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Film review: Bombshell

Film

Charlize Theron, Nicole Kidman and Margot Robbie together pack a knock-out blow as the women who brought down the Fox Network’s predatory CEO, Roger Ailes.

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Directed by Jay Roach (Trumbo and Game Change), with a whip-smart script by Charles Randolph (The Big Short), this riveting and meticulously researched drama examines one of the first high-profile sexual harassment cases of the #MeToo movement.

The film chronicles how Megyn Kelly (Charlize Theron), one of the star anchors of Fox News, and Gretchen Carlson (Nicole Kidman), the host of Fox & Friends, brought to justice lecherous media mogul Roger Ailes (John Lithgow), by exposing the system of sexual harassment he implemented and exploited within the Fox Network.

The film opens in 2016 at the height of the US presidential campaign. Fox News is hosting the Republican debate and Megyn Kelly surprises everyone by calling out Donald Trump on his misogyny and questioning his egregious treatment of women.

Her question generates headlines, as does Trump’s incensed response in which he makes an abhorrent remark about Kelly’s menstrual cycle.

Kelly weathers the intense personal and professional fallout, only to cave to the pressure months later in an interview where she goes easy on the soon-to-be President, clearly wary of the consequences of being perceived as anti-Trump while working for a network with overt right-wing allegiances.

This happens at a moment when the Fox Network, while clearly in the Republican camp, is still undecided about backing Trump as the prime Republican presidential candidate. Kelly’s boss, Roger Ailes, head of Fox News and a right-wing ideologue, sees Trump as a media goldmine, but Ailes’s boss, Rupert Murdoch (Malcolm McDowell), at this point in time, remains sceptical.

Charlize Theron, Nicole Kidman and Margot Robbie are all exceptional in their roles. Photo: Studio Canal

Kelly’s decision to take a feminist line with Trump is in stark contrast to her decision to keep secret the sexual harassment she has endured at the hands of her boss. Bombshell shows Ailes running Fox News like a corpulent despot, treating the women under him as his personal harem and micromanaging every aspect of the news feed down to the wardrobe, hair and make-up of the women on-air, even insisting they sit behind glass desks so the audience can see their legs.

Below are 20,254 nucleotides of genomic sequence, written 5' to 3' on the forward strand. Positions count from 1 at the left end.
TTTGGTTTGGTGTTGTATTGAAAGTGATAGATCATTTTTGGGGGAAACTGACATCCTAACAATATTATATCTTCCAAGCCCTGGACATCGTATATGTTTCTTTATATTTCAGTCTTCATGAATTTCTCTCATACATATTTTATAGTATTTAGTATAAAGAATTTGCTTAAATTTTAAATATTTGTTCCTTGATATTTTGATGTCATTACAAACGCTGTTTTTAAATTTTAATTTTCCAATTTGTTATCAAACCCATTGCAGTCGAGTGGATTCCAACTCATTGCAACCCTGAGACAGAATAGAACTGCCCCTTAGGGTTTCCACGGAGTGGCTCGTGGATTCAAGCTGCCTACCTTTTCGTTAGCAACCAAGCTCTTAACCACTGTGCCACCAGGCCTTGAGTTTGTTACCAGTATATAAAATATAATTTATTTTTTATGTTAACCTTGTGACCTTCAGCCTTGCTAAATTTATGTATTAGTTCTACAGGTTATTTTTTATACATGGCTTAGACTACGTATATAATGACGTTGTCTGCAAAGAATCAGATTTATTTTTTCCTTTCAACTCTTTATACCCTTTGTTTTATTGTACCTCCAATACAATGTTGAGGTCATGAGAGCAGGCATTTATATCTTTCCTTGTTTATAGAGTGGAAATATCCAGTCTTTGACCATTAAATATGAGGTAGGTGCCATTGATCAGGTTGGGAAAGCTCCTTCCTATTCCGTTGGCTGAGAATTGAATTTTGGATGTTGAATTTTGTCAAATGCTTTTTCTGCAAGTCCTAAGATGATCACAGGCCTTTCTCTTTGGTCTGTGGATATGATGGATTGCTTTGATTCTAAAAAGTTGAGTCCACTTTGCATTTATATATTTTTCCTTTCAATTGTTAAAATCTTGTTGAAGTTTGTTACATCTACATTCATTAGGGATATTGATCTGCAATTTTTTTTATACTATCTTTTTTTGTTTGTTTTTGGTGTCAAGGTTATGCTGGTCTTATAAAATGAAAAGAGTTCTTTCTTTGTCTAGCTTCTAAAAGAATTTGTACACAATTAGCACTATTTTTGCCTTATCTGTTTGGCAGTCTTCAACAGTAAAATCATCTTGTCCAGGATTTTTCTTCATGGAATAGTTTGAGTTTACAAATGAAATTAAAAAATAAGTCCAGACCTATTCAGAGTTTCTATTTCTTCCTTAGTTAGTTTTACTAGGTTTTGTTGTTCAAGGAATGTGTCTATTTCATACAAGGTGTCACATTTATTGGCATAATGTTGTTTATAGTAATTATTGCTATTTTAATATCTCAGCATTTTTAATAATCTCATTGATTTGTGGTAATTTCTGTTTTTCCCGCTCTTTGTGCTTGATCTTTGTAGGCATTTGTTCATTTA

Gretchen Carlson reaches breaking point when she is fired by Ailes for repeatedly covering stories focussed on or about women. She is also a victim of Ailes’ harassment and decides to act when her lawyers come up with the strategy of having her sue him personally rather than the network that enables him. But the suit won’t stick unless other women come forward.

The third woman central to the story is an ambitious young Christian named Kayla Pospisil (Margot Robbie), who is a composite character representing many of the women behind the scenes at Fox News who bravely came forward and added their names to Carlson’s legal action. Pospisil finds work on Bill O’Reilly’s team and learns the ropes from Jess (Kate McKinnon), who’s in the closet at Fox as both a lesbian and Hillary supporter. Keen for an on-air role, Pospisil finds herself in Ailes’ office and in an excruciating scene we witness how he exploits the vast power discrepancy, leaving Pospisil humiliated and manipulated into feeling that taking the abuse is the only way to keep her job.

Since the #MeToo reckoning catalysed by the Harvey Weinstein scandal, we’ve been waiting for the writers and directors of Hollywood to speak about the human fallout of the institutionalised sexual harassment that has been rampant in that industry.

This insightful and satisfying film puts women’s experiences front and centre, showcasing the courage and sacrifice necessary to make a difference in this world.

Theron, Kidman, and Robbie are all exceptional in their individual takes on women who felt deeply compromised and trapped by the harassment they endured but together achieved justice and, as an unforeseen result, sparked a movement that is changing the world.

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